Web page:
- Government Procurement Fraud
- Pharmaceutical Fraud
- Medicare and Medicaid Fraud
- Defense Contractor Fraud
- Education Fraud
- Banking and Mortgage Fraud
- Securities Fraud
- Tax Fraud
“Taxes are what we pay for civilized society.”
– Justice Oliver Wendell Holmes, Jr., Supreme Court of the United States
It is widely known that numerous individuals, corporations, trusts and other entities commit tax fraud, often by deliberately misrepresenting or concealing the true state of their affairs to tax authorities including the IRS. Tax fraud costs theUnited Stateshundreds of billions of dollars each year.
The IRS whistleblower program exists to uncover tax fraud and collect underpaid and unpaid taxes by rewarding whistleblowers who provide information exposing tax fraud to the IRS. The whistleblower program was instituted in 2006 and mandates, in certain circumstances, the payment of awards to whistleblowers who provide information leading to the collection of fraudulently withheld taxes.
Awards to whistleblowers are mandatory when the whistleblower provides information leading to a successful IRS action where the fraud involves more than $2 million. In those circumstances, a whistleblower will receive between 15% to 30% of the amount the government collects. There is no dollar limit on the amount a whistleblower may be awarded. See our IRS Whistleblower FAQ [link to FAQ] section for a more detailed discussion.
Common Forms of Tax Fraud
Tax fraud takes many forms, but some of the most common include:
- Concealing, Deliberately Underreporting, or Omitting Income
Underreported income takes two primary forms. The first is when individuals or businesses tell the IRS they made less money than they actually did during the tax year. The second is when individuals or businesses claim more deductions, exemptions or tax credits than they deserve. According to the IRS, underreported income is the largest single form of tax evasion, accounting for several hundred billion dollars worth of fraudulently withheld taxes each year. Also according to the IRS, individuals who own their own businesses are most responsible for underreported income.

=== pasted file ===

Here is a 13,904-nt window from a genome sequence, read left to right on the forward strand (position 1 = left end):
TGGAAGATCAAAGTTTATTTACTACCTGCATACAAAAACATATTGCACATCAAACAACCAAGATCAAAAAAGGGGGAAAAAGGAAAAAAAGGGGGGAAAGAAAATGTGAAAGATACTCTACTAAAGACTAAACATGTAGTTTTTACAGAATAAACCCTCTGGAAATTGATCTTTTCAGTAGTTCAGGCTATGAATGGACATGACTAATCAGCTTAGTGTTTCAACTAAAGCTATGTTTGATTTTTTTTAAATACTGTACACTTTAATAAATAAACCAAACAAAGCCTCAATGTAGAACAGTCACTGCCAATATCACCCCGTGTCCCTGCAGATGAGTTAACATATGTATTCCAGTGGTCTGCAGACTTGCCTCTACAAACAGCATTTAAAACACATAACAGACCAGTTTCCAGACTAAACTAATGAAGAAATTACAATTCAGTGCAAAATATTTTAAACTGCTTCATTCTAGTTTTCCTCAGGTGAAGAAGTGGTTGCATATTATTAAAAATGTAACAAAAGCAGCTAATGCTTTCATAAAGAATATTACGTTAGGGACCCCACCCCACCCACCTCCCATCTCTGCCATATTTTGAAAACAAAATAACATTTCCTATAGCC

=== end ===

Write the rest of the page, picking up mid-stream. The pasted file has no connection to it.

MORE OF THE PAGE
- Hiding or Transferring Assets or Income Out of the United States
A 2008 Senate report concluded thatU.S.taxpayers have used secret offshore bank accounts to illegally avoid paying at least $100 billion annually. Offshore accounts are a popular place to hide both illegal and legally earned income. Even where income is legally earned, taxpayers – often corporations and wealthy individuals – hide that income in offshore accounts, depriving the United States of substantial tax payments.
- Misuse of Trusts
Some taxpayers establish legal business trusts, equipment or service trusts, and family residence trusts, for the purpose of illegally avoiding the payment of taxes they owe on business income, rental or lease equipment, and residences.
- Tax Return Preparer Fraud
Tax return preparer fraud involves the preparation and filing of false income tax returns by preparers who claim inflated personal or business expenses, false deductions, unallowable credits, or excessive exemptions on returns prepared for their clients. Tax return preparer fraud does not require the knowledge of the preparer’s client, the actual taxpayer.
Tax Fraud Attorneys
Robbins Geller Rudman & Dowd LLP is committed to fighting for our whistleblower clients in their courageous efforts to combat fraud. If you are aware of an instance where a business, individual, trust, or other entity is committing or has committed tax fraud and are thinking of blowing the whistle, please contact Jonah H. Goldstein or James E. Barz.. We can help you understand how to file a claim, what compensation you may be entitled to for your effort, and what protections you are afforded as a whistleblower, and can answer any other questions you may have concerning the IRS whistleblower provisions.